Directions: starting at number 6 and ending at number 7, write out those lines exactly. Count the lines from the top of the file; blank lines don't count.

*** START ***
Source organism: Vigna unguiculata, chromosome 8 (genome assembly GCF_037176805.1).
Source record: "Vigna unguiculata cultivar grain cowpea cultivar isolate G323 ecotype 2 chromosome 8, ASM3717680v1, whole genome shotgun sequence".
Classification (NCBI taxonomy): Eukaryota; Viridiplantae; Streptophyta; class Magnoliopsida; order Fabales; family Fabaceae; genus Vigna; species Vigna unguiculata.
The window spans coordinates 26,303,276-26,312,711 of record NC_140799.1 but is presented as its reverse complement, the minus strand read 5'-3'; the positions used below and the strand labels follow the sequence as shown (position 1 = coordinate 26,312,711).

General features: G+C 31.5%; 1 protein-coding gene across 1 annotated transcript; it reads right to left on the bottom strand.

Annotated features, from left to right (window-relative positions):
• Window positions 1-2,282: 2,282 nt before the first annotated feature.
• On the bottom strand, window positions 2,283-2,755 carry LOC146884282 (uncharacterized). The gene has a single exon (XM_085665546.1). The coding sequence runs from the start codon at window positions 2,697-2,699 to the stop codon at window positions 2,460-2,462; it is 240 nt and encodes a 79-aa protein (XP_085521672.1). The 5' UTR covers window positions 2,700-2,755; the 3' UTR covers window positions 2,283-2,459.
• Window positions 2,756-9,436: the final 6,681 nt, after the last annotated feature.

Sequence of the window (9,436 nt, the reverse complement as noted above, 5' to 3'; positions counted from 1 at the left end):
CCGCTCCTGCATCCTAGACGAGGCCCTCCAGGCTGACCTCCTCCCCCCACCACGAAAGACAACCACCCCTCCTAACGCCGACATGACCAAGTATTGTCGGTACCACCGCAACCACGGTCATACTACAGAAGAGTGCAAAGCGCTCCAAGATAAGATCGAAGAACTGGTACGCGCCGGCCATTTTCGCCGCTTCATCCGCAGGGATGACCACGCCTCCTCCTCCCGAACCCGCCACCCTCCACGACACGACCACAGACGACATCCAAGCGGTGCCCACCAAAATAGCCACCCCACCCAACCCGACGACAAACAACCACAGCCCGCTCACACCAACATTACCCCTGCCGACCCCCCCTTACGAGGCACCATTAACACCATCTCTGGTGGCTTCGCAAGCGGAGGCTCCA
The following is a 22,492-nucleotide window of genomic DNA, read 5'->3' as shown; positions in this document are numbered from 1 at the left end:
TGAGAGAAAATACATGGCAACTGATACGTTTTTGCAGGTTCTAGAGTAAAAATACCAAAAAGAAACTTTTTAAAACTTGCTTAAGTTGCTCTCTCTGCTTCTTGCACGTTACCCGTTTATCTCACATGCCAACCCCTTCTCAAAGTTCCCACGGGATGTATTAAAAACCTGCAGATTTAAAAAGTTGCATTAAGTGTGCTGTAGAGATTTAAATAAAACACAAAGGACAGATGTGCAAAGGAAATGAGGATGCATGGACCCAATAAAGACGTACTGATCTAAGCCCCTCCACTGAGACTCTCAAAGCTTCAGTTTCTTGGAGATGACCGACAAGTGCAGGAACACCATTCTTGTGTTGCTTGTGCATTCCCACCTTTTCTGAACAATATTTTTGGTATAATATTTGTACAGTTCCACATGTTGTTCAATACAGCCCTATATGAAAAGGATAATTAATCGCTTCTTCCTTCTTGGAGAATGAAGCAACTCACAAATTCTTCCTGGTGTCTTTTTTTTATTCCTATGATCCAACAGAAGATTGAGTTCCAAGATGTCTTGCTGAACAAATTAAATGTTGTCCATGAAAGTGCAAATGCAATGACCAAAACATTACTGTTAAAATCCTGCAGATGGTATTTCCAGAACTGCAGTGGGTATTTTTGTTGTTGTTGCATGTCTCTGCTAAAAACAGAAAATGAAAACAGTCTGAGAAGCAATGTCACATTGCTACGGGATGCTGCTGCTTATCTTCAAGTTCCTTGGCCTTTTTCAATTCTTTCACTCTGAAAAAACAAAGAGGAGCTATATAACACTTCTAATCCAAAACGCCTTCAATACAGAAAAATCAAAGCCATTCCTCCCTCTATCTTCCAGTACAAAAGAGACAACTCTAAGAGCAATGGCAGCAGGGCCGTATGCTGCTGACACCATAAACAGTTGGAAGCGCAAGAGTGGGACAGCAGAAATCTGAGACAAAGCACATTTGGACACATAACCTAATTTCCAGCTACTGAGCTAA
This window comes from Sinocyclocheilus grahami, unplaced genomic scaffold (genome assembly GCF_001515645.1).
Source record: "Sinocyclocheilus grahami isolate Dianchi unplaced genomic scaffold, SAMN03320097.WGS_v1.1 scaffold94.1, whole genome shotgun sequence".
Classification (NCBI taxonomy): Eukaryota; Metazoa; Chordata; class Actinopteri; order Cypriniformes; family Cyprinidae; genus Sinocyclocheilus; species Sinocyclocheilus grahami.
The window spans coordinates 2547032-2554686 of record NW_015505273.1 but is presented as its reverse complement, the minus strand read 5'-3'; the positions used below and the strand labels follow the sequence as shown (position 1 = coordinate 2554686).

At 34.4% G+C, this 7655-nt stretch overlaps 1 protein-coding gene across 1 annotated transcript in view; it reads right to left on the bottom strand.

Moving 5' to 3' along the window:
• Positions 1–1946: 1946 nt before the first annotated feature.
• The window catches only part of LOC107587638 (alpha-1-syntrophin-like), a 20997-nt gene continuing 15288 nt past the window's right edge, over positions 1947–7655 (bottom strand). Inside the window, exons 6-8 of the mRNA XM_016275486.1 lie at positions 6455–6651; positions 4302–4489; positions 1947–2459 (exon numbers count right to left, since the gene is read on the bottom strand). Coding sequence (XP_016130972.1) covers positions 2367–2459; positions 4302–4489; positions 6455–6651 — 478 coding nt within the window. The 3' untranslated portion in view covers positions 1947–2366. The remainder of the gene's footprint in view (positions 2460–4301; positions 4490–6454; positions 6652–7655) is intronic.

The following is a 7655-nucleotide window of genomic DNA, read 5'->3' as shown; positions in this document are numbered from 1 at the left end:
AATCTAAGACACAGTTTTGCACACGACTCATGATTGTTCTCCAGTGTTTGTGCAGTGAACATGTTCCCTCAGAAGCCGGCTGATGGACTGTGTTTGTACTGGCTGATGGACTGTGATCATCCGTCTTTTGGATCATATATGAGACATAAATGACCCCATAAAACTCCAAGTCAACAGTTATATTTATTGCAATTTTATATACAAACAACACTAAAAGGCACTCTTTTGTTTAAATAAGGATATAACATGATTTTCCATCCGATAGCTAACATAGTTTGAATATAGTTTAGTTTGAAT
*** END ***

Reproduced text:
Annotated features, from left to right (window-relative positions):
• Window positions 1-2,282: 2,282 nt before the first annotated feature.